From the Architect's Desk
On 05, Oct 2015 | In From the Architect's Desk | By lthomas
That’s what I have started to call part of our residential studio because we have had so many requests for residential elevators over the past few years. Chalk it up to mobility issues, illness, “ageing in place” (Built to Stay, Baltimore Magazine, October 2013) or just a helpful feature for use now and resale value in the future. Whatever the reason, residential elevators are suddenly popular.
Adding a residential elevator to an existing structure is not actually such an overwhelming design and construction issue as many think. Certainly, they require an architect’s trained eye to identify the best location and how to work the transition or vestibule areas into existing rooms. One issue to be considered is whether the elevator is for one or two people, and whether the cab and turning radius needs to accommodate a wheelchair. Another consideration is how many levels the elevator needs to connect. Does it need to go to the basement or garden level, or would a connection from the kitchen to the master bedroom be sufficient?
Sometimes the best solution is to add a new “tower” form on the exterior to create the elevator shaft. This is typically the easiest and least expensive way to go. A new vertical addition encloses the small elevator cab and adjacent vestibule/transition space. A small mechanical space is typically located in adjacent existing space. Sometimes good fortune allows the elevator addition direct access on each level to existing common rooms without a transition vestibule. The elevator cab can be fabricated with doors facing in several directions to ease this design process. The big challenge here is to make the tower and roof blend in with the existing architecture. Traditional or contemporary, glassy or not, it should feel like a natural extension of the home design.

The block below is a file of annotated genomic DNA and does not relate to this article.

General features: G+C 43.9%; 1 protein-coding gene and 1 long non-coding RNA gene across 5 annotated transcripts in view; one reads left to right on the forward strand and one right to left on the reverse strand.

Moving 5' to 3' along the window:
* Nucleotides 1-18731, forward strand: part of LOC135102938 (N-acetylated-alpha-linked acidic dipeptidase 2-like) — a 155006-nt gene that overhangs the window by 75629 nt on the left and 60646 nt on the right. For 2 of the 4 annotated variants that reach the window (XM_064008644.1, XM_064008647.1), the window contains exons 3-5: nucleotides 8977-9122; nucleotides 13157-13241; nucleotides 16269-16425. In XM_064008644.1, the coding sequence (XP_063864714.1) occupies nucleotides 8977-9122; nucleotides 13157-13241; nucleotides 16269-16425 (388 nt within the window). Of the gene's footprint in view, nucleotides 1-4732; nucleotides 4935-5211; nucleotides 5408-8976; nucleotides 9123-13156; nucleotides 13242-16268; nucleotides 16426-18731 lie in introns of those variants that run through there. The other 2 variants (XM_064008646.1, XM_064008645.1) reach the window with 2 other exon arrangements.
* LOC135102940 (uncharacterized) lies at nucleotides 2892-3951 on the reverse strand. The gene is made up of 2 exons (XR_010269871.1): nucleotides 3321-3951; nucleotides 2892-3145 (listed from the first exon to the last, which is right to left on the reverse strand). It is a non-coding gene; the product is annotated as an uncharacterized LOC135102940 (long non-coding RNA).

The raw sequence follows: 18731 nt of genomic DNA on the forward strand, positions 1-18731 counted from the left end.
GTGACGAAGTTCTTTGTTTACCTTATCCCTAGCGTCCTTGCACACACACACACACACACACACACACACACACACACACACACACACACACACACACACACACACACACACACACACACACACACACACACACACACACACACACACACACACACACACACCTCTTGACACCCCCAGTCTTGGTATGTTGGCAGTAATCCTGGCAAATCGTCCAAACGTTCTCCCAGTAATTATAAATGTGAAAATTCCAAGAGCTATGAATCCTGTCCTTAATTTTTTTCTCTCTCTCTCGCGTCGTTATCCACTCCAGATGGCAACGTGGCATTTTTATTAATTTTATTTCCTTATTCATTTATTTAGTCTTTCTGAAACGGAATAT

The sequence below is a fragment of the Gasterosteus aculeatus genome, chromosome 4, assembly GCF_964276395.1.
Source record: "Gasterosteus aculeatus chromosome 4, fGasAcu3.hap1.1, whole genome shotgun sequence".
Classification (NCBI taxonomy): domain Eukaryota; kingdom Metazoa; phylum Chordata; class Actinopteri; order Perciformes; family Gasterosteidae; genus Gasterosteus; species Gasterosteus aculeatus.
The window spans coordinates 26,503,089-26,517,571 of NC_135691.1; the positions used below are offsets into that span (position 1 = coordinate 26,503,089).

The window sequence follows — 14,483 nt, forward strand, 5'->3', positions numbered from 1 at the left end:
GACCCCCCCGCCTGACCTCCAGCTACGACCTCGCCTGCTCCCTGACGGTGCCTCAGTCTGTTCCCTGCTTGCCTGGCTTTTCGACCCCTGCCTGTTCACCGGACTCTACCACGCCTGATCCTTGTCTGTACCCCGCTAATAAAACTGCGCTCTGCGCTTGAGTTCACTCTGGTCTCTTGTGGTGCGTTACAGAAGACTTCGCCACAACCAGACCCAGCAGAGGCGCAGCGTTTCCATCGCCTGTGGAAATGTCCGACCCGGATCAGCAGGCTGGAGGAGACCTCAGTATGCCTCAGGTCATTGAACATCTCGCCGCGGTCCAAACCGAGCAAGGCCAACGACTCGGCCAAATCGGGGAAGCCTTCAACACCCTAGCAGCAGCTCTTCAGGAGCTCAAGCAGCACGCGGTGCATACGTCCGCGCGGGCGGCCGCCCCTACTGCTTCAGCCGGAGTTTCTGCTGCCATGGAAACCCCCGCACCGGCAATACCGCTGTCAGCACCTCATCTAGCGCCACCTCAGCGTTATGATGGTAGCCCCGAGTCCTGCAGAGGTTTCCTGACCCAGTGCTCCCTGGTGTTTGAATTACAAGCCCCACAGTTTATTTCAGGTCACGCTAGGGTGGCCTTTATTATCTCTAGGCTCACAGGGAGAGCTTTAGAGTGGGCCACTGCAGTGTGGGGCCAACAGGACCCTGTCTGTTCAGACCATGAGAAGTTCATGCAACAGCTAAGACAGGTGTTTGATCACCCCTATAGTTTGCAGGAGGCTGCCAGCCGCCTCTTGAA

Other times a new single, vertical addition just won’t work. There is no good way to locate it without limiting or eliminating existing doorways, windows or circulation. In this case we must really study the structure of the home to find the best place to insert an elevator shaft. The roof lines, head height clearances and floor construction all become critical issues to analyze. Sometimes a small dormer on the roof must be designed to provide clearance for the elevator cab on the upper level. If the elevator is to go to the basement, we must verify adjacent foundations. This is definitely work for an Architect and her structural engineer!
In a new home, it is now not unusual or extravagant for owners to discuss an elevator from the get-go. This is ideal, as we can locate the shaft and doorways in their best places, graciously opening to foyers and stair halls. Even if the cab is not installed, at least the plan is there and the space, typically an extra hall closet, is allocated for a future elevator and small mechanical area.
At the end of the day, a residential elevator knit architecturally into an existing or new home makes sense—great for use now and for the families who will call this house their home in the future.